Mastering SEO for Developers
July 2023 by Bruno Brito

Mastering SEO for Developers

Search Engine Optimization (SEO) plays a crucial role in ensuring your website performs well with search engines, ultimately driving organic traffic and pageviews. While content creation is typically handled by bloggers or the marketing team, developers hold the key to implementing the technical foundations that can significantly enhance a website's performance.

However, in my experience, many web developers are unaware of the diverse techniques and opportunities that exist in SEO-land. Nowadays, SEO goes well beyond keyword research and obtaining backlinks; it encompasses best practices that involve user experience, page speed, mobile optimization, security, accessibility, and more.

In this comprehensive guide, I aim to cover all the essential concepts that web developers should be aware of. What sets me apart is my unique position — I work in Marketing and hold a Marketing degree, but I've also built numerous websites using various platforms and frameworks, ranging from vanilla HTML/CSS/JS to Drupal, WordPress, Kirby CMS, Gatsby, and NextJS.

Let's get your website ready for search engine success!

To understand how to rank for our desired search terms, it's crucial to grasp how search engines operate. While several options exist, including Google, Bing, Yahoo!, or DuckDuckGo, they all follow three fundamental steps:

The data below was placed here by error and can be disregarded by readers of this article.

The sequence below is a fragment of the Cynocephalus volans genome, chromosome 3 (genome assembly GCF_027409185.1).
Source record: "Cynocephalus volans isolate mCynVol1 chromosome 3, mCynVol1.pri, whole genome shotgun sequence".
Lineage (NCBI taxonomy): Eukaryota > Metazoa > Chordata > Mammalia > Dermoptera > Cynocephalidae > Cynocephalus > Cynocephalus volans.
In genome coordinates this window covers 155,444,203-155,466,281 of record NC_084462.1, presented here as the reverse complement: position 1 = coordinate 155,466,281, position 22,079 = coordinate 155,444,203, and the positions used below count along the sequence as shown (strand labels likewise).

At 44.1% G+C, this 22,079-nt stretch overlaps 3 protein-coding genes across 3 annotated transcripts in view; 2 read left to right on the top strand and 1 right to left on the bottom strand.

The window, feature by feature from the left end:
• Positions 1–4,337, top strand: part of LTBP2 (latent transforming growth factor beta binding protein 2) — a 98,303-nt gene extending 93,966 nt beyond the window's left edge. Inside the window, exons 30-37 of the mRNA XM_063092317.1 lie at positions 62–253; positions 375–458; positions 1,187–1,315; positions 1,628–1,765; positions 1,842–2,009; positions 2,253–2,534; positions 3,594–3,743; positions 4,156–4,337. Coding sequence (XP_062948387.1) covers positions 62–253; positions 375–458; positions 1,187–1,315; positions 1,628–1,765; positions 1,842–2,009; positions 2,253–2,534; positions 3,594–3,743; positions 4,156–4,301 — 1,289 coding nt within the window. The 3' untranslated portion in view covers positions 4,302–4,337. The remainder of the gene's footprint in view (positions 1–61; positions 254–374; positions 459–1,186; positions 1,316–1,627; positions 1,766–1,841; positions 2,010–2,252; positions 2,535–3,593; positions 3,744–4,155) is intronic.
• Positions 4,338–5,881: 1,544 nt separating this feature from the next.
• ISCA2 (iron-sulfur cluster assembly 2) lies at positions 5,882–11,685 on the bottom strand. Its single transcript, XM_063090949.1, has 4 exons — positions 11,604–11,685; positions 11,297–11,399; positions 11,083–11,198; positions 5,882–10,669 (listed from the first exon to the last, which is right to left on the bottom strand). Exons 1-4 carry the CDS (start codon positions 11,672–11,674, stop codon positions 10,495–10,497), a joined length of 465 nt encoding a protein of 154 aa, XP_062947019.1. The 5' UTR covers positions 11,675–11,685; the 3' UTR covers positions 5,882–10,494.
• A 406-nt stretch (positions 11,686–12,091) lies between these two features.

1. Crawling
  2. Indexing
  3. Ranking

To effectively showcase various SEO techniques, I believe it's best to present them while explaining each stage of this process. So, let's learn how Crawling works!


Every search engine employs a bot, often referred to as a spider, that tirelessly scours the web to discover new content. These inquisitive beings spend their days following links, constantly on the lookout for updates or deletions on web pages. They are very curious fellows who basically follow links 24/7 for fun!

As a developer, your role is essential in ensuring that search engines can successfully crawl your site. After all, how can a search engine recommend your website if it doesn't know about it in the first place?

As an initial step, you can use one of Google's useful operators to verify if Google is aware of your website. Simply perform a search using the operator, and you will be able to see if any of your pages are currently included in Google's index. You can learn more about Google operators here.

In any case, let's explore some techniques to facilitate effective crawling. There may be situations where you prefer to prevent your content from being indexed by search engines. Don't worry, you'll learn how to block specific pages or sections from bots as well!

1. Uploading a sitemap.xml file to ensure discoverability of your content

Search engines are generally proficient at following links, so assuming your website is well-linked, most pages should be discovered. However, there's a step we can take to make their task easier: creating a sitemap!

Sitemaps are highly recommended, particularly for large or newly established websites with limited external linking. They help ensure the discoverability of isolated pages.

Although various formats exist (such as RSS or TXT), XML is typically the recommended choice. A standard XML sitemap typically looks like this:

<?xml version="1.0" encoding="UTF-8"?>  
<urlset xmlns="">  

Always use the complete, absolute URL when creating your sitemap. Keep in mind that there is a size limit of 50,000 URLs or 50 MB for a sitemap file. If your site exceeds these limits, you will need to split the sitemap into multiple files.